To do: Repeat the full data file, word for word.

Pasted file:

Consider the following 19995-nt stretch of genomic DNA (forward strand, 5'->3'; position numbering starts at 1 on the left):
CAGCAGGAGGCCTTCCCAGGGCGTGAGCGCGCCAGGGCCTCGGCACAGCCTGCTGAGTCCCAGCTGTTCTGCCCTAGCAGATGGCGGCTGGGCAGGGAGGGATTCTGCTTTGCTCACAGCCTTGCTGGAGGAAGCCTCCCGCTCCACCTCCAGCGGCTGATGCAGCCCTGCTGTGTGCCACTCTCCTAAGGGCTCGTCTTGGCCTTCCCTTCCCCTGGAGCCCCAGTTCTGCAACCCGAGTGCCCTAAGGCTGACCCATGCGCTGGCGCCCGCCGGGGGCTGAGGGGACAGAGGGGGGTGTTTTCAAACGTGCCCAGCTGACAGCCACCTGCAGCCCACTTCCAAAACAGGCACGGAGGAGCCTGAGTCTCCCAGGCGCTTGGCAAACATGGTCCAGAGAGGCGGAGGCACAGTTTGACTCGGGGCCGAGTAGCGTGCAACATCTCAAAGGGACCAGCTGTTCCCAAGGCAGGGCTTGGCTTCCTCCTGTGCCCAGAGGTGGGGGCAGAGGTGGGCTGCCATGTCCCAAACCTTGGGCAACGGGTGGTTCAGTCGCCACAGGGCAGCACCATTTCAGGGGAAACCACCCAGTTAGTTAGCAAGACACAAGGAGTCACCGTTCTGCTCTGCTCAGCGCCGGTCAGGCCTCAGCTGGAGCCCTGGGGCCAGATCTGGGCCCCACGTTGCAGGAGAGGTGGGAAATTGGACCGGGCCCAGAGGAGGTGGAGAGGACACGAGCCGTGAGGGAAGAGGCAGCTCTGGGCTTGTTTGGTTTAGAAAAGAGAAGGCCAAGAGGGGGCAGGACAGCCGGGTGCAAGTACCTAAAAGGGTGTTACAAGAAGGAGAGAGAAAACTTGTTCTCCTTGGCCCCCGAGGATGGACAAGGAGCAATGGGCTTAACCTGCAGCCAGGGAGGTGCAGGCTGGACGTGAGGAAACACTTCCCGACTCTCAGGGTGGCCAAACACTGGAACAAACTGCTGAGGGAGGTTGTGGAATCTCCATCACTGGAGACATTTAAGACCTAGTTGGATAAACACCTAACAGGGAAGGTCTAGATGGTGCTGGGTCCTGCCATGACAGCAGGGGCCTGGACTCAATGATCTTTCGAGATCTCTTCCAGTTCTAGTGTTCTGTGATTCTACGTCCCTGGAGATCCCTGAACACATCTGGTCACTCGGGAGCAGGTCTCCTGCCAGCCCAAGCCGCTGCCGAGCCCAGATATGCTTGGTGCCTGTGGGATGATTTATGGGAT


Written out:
Consider the following 19995-nt stretch of genomic DNA (forward strand, 5'->3'; position numbering starts at 1 on the left):
CAGCAGGAGGCCTTCCCAGGGCGTGAGCGCGCCAGGGCCTCGGCACAGCCTGCTGAGTCCCAGCTGTTCTGCCCTAGCAGATGGCGGCTGGGCAGGGAGGGATTCTGCTTTGCTCACAGCCTTGCTGGAGGAAGCCTCCCGCTCCACCTCCAGCGGCTGATGCAGCCCTGCTGTGTGCCACTCTCCTAAGGGCTCGTCTTGGCCTTCCCTTCCCCTGGAGCCCCAGTTCTGCAACCCGAGTGCCCTAAGGCTGACCCATGCGCTGGCGCCCGCCGGGGGCTGAGGGGACAGAGGGGGGTGTTTTCAAACGTGCCCAGCTGACAGCCACCTGCAGCCCACTTCCAAAACAGGCACGGAGGAGCCTGAGTCTCCCAGGCGCTTGGCAAACATGGTCCAGAGAGGCGGAGGCACAGTTTGACTCGGGGCCGAGTAGCGTGCAACATCTCAAAGGGACCAGCTGTTCCCAAGGCAGGGCTTGGCTTCCTCCTGTGCCCAGAGGTGGGGGCAGAGGTGGGCTGCCATGTCCCAAACCTTGGGCAACGGGTGGTTCAGTCGCCACAGGGCAGCACCATTTCAGGGGAAACCACCCAGTTAGTTAGCAAGACACAAGGAGTCACCGTTCTGCTCTGCTCAGCGCCGGTCAGGCCTCAGCTGGAGCCCTGGGGCCAGATCTGGGCCCCACGTTGCAGGAGAGGTGGGAAATTGGACCGGGCCCAGAGGAGGTGGAGAGGACACGAGCCGTGAGGGAAGAGGCAGCTCTGGGCTTGTTTGGTTTAGAAAAGAGAAGGCCAAGAGGGGGCAGGACAGCCGGGTGCAAGTACCTAAAAGGGTGTTACAAGAAGGAGAGAGAAAACTTGTTCTCCTTGGCCCCCGAGGATGGACAAGGAGCAATGGGCTTAACCTGCAGCCAGGGAGGTGCAGGCTGGACGTGAGGAAACACTTCCCGACTCTCAGGGTGGCCAAACACTGGAACAAACTGCTGAGGGAGGTTGTGGAATCTCCATCACTGGAGACATTTAAGACCTAGTTGGATAAACACCTAACAGGGAAGGTCTAGATGGTGCTGGGTCCTGCCATGACAGCAGGGGCCTGGACTCAATGATCTTTCGAGATCTCTTCCAGTTCTAGTGTTCTGTGATTCTACGTCCCTGGAGATCCCTGAACACATCTGGTCACTCGGGAGCAGGTCTCCTGCCAGCCCAAGCCGCTGCCGAGCCCAGATATGCTTGGTGCCTGTGGGATGATTTATGGGAT